Is it important that many people see your work?

Well it is, the audience is incredibly important. I think most artists would like people to see their work. Of course, my art ‘works’ if there isn’t an audience, but that audience is nevertheless important. To perhaps begin to think and talk a bit more about forgotten histories. Because my work in a way, especially pieces like The Grab Test itself, is a kind of theatrical device where I have set the stage, and the audience is part of the play. So the visitors arrive, and immediately become part of it. They are in it.  They finish the work. That ability for visitors to use the exhibition space to come together and have a conversation is important to me.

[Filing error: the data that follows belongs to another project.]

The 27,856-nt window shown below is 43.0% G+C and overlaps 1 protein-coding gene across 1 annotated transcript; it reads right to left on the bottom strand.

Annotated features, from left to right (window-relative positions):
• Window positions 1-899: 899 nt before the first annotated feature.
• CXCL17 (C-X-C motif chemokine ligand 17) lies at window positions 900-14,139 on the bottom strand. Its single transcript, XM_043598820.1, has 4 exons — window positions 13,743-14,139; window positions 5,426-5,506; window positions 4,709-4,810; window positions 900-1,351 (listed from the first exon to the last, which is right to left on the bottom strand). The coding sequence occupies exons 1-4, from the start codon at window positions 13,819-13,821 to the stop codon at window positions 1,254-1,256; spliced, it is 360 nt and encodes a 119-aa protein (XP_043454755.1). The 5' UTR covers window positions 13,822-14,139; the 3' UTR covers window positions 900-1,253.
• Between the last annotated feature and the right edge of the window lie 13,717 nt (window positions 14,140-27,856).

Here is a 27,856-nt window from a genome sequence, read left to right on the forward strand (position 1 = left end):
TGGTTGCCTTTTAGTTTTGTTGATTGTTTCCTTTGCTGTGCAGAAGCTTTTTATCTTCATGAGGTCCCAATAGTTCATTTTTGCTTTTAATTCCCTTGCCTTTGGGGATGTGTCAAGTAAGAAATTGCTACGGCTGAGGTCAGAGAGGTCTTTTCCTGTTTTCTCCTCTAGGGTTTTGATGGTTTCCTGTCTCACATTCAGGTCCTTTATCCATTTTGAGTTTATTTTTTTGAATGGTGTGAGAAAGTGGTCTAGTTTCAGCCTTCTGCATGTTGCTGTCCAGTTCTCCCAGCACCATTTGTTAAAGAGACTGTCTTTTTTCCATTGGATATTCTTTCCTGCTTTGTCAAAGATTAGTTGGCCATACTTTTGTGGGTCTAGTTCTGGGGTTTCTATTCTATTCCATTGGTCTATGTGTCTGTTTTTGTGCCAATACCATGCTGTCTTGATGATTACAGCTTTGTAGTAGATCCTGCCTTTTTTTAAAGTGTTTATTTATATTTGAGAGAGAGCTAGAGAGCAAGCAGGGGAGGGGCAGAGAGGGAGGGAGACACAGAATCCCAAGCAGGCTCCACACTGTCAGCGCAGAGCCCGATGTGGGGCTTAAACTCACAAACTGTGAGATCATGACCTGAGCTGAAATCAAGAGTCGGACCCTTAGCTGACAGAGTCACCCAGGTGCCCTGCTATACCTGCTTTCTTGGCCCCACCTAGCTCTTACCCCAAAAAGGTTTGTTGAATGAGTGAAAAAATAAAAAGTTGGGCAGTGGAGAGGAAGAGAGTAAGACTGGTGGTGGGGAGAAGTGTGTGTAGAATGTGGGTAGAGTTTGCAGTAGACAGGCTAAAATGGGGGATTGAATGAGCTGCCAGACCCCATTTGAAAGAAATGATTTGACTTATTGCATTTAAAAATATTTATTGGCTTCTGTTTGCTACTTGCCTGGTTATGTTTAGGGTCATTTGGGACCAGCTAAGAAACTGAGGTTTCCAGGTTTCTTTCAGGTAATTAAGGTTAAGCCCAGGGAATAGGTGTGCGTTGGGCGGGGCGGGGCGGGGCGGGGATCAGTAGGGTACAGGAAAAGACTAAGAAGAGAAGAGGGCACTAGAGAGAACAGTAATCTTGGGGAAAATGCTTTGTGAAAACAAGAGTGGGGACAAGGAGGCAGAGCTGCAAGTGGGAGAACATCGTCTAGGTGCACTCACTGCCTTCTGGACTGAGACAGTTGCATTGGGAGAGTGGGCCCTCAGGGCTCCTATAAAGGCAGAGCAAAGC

What do you hope your exhibition will achieve?

Someone maybe remembers a tablecloth that their grandma had, when that person looks at the damasks. I hope that people approach my work from all kinds of different directions. That they bring their own lives to it.

Is there any change in the art world that annoys you or makes you happy?